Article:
As for the state of Michigan if you are worried about how many days we spend in school, I suggest the writer examine the state s useless attendance policy. Willy-nilly, and without meaningful consequence, students are pulled out of school to go on vacation, have pattern absences two or three days a week, or don t show up for whatever reason. Some absences are legitimate but many are not. The schools can do virtually nothing because the state does not back us up. The courts do virtually nothing. And many (not all) home-schooled children are virtually unsupervised by the government.
Too often, too many (not all) children are placed in programs which invariably mean they are not expected to become self-reliant or responsible. As a society, education is not valued, as was demonstrated in Michigan survey conducted a few years ago.
Because charter schools have not been held to the same level of accountability, they have provided choice but not competition; mostly they have merely taken money out of the system. And as for President Obama s idea of merit pay, I m a good teacher, so I think it s a great idea. As soon as he can send me children who have all had the same socio-economic, environmental, and genetic advantages as his own two adorable daughters, count me in.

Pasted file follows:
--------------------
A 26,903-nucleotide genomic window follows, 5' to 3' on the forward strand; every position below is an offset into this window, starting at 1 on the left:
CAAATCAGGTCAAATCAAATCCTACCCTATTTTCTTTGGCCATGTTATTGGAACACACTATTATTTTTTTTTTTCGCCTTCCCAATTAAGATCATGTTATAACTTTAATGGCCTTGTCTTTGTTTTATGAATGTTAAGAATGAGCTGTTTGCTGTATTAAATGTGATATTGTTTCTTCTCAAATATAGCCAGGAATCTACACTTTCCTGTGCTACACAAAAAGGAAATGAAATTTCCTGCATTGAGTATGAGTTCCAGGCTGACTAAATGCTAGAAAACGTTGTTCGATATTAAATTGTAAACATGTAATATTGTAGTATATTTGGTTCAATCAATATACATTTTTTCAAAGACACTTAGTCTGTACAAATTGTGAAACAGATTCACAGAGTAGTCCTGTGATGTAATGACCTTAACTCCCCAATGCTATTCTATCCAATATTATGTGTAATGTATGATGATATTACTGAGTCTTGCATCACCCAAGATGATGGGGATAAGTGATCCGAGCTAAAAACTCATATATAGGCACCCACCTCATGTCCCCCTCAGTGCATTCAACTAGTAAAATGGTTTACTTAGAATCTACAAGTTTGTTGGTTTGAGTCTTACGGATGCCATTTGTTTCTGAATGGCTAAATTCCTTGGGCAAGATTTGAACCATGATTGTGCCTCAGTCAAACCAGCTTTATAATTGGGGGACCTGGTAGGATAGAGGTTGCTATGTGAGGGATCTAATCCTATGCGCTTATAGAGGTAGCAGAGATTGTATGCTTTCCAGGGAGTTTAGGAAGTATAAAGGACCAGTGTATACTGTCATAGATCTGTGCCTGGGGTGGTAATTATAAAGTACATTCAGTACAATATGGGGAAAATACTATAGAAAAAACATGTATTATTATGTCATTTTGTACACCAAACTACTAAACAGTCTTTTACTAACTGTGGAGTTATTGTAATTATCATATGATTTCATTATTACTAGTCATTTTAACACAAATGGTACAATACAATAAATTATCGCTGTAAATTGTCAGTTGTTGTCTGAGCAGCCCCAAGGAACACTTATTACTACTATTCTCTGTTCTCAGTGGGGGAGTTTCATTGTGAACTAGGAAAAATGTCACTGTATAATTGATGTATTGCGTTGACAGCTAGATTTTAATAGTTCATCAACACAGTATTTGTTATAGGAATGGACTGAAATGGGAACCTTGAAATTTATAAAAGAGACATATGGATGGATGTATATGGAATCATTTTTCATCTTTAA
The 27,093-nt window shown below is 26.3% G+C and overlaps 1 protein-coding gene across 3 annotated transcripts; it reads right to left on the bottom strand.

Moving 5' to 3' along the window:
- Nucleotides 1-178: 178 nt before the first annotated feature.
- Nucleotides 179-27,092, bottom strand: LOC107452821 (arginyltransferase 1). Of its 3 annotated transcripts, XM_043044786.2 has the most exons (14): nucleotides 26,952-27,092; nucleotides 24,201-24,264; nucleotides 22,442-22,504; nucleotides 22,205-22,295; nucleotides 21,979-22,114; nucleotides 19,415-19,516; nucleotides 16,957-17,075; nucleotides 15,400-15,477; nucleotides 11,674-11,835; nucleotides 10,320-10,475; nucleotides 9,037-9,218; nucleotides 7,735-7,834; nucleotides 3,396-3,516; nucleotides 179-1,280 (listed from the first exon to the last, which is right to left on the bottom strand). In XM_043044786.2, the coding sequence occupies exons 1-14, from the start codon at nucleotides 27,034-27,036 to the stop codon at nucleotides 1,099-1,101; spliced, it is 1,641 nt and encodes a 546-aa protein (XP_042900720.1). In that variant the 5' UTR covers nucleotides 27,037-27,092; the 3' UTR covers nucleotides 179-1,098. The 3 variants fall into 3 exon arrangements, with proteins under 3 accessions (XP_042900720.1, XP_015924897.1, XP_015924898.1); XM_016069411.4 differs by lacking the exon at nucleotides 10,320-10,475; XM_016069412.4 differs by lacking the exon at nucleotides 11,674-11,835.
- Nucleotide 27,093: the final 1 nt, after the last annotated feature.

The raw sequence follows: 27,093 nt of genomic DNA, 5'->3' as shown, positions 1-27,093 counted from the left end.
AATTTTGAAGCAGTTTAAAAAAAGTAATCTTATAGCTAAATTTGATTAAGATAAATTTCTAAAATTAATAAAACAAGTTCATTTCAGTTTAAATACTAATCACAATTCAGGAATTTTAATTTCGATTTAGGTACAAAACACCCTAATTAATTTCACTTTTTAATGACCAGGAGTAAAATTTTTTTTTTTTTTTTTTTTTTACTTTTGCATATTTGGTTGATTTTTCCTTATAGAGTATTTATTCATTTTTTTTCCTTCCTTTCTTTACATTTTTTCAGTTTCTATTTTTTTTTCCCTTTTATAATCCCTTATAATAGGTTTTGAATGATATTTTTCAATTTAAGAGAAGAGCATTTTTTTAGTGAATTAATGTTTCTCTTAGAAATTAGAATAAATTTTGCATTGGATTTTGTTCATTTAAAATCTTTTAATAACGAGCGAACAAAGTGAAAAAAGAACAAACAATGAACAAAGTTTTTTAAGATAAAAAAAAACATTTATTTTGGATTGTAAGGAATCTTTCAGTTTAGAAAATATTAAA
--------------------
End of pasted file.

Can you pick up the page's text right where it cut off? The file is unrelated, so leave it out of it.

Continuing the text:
I m not pretending all teachers are terrific; we have our failures just as any other profession or occupation. But please stop listening to pundits and politicians just get your kid to school and let us teach.
Obama must say sorry to families
It was like Special Olympics or something. With these words, President Obama both broke my heart and infuriated me. While I do not believe that he has any malicious feelings toward people with disabilities, his thoughtless remark instantly dehumanized and degraded millions of people who have. The President is known for his remarkable oratory and eloquence, but his words on the Tonight show were thoughtless and ignorant.
I am disheartened that there has not been more public outcry over this matter. However, I should not be surprised by this since I am the mother of a 19-year-old son with severe autism and have had to deal with the public s ignorance for all of these years.